Calcaterra wrote this morning about how Matt Kemp’s run at the Triple Crown has somehow flown under the radar and should make him the NL MVP favorite assuming voters don’t penalize him for having bad (non-Clayton Kershaw) teammates.
I’m in complete agreement, but wanted to note that Kemp also fares extremely well in less traditional numbers like Wins Above Replacement (WAR), which attempts to quantify his overall contributions to the Dodgers offensively and defensively.
First of all, Kemp leads baseball in WAR (the Baseball-Reference.com version) this season:
MATT KEMP 9.6
Jose Bautista 8.5
Justin Verlander 8.5
Clayton Kershaw 7.4
Cliff Lee 7.3
Ryan Braun 7.2
Jacoby Ellsbury 7.1
Roy Halladay 7.0
Beyond that, Kemp has a chance to become the first player to reach 10.0 Wins Above Replacement in a season since Barry Bonds had 12.4 WAR in 2004. In fact, Albert Pujols (2008, 2009) and Alex Rodriguez (2007) are the only players to top 9.0 WAR since then.
Incidentally, from 2001-2004 Bonds had the following WAR totals: 12.5, 12.2, 10.3, 12.4.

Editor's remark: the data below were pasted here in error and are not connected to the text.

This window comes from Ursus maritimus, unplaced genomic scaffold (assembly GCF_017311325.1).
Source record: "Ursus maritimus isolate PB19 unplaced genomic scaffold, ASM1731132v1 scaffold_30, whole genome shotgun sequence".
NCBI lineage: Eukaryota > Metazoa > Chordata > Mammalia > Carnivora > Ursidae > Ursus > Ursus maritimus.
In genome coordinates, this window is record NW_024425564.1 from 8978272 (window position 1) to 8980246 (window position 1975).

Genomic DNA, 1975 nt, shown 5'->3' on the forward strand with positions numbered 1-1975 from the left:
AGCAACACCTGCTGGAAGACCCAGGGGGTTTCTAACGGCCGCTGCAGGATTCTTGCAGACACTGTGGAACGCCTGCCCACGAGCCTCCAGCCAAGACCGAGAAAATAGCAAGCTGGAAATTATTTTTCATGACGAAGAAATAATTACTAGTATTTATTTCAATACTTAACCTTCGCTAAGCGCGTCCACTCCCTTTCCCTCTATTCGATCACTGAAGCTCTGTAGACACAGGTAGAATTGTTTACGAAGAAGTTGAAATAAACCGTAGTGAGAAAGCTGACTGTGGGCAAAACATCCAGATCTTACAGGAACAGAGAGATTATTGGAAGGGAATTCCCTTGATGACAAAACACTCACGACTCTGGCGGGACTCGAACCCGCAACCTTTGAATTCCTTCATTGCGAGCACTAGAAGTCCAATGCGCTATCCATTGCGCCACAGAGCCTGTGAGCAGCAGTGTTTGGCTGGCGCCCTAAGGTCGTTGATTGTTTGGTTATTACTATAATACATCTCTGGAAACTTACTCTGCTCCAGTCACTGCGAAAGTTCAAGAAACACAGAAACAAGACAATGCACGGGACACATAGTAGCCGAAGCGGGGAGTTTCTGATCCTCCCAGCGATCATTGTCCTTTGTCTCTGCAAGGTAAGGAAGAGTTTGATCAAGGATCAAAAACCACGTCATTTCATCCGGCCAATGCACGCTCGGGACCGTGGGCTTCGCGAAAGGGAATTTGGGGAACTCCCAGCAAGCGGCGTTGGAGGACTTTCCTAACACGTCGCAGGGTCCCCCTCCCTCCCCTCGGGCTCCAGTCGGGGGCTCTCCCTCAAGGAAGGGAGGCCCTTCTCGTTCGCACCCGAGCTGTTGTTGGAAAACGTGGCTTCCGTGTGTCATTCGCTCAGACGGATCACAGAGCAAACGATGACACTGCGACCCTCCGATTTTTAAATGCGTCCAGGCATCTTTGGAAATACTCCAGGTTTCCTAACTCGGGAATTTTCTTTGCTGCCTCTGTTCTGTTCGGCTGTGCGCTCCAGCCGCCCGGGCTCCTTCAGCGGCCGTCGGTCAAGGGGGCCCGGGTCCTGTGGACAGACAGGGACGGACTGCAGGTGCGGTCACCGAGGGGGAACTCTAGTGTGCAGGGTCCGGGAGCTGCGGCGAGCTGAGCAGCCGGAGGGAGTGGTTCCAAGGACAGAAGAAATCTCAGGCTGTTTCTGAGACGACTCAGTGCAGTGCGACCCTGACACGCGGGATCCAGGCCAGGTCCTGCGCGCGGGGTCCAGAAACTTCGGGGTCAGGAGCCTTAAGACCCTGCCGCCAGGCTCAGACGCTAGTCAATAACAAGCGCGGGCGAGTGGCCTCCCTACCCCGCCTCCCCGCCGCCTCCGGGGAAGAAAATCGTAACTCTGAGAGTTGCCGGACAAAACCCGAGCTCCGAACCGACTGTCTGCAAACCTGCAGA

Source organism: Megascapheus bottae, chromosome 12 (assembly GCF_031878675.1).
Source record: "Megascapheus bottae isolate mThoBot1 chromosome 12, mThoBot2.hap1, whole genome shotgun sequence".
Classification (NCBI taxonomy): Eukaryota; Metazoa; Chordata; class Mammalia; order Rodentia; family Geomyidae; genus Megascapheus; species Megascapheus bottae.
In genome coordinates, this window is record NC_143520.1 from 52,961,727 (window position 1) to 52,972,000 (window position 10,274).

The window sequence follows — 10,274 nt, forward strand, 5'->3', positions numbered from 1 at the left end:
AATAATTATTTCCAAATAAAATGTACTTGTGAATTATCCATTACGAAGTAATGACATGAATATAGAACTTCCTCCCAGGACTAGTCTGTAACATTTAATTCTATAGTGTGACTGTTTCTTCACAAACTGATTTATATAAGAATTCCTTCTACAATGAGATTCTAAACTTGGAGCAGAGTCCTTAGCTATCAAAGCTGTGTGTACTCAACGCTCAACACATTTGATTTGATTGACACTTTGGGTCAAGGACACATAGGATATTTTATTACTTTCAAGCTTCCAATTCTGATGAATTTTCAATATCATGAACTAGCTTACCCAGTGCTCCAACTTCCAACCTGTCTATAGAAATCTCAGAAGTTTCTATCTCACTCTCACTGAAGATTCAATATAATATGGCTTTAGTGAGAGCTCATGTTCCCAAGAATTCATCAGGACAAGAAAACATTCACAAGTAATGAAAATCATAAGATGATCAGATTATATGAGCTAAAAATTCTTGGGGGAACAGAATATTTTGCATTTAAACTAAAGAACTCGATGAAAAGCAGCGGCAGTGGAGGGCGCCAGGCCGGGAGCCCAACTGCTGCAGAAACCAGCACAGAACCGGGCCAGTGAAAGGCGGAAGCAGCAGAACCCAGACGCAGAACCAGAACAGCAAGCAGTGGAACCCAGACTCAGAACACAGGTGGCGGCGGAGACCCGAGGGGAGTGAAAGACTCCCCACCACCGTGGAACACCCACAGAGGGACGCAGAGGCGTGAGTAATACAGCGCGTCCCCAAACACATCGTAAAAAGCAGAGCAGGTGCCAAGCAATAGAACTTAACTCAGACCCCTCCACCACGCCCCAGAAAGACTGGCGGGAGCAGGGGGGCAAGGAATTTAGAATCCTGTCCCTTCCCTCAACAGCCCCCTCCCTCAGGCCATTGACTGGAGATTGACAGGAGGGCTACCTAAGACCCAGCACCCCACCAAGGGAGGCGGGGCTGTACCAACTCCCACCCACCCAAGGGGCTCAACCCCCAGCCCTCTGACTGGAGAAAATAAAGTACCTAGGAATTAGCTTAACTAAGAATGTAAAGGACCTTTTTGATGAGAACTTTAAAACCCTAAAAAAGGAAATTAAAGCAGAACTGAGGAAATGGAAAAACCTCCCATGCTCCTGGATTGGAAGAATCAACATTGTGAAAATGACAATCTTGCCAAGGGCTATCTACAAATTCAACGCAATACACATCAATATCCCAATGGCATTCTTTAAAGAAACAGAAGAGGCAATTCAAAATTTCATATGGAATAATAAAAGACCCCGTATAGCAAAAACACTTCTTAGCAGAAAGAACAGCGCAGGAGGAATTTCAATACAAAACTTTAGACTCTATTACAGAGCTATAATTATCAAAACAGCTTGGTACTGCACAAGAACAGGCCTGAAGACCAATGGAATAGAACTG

The Mets entered Sunday night’s game against the Pirates with a disappointing 20-27 record. While the club has dealt with a litany of injuries, manager Terry Collins has also drawn criticism for in-game decision-making, particularly regarding his decision-making.
Owner Fred Wilpon is still Collins’ strongest supporter, however, Newsday’s Marc Carig reports. As a result, the team is unlikely to make a managerial change anytime soon. If the Mets continue to struggle, though, ownership may feel pressured to make a change.
Collins became the longest-tenured manager in Mets history last week. Collins managed the Mets to a 77-85 record in 2011 and has overall helped the club go 501-518, winning the NL Pennant in 2015. He is not signed to a contract beyond this season.
Twins first baseman Joe Mauer had a game for the record books on Sunday against the Rays. He finished 4-for-5 with an RBI double, a solo home run, two singles, and three walks in eight plate appearances. Unfortunately for him, the Twins still lost 8-6 in 15 innings.
ESPN’s Stats & Info notes that Mauer is the first Twin to reach base seven times in one game since Rod Carew in 1972 against the Brewers. The last player to reach base seven times in one game (without the aid of an error) was Giants shortstop Brandon Crawford on August 8 last season against the Marlins. The feat has only been accomplished seven times this decade, so about once a year.
After Sunday’s game, Mauer is batting .283/.363/.408 with three home runs, 18 RBI, and 23 runs scored in 171 plate appearances. Not too shabby.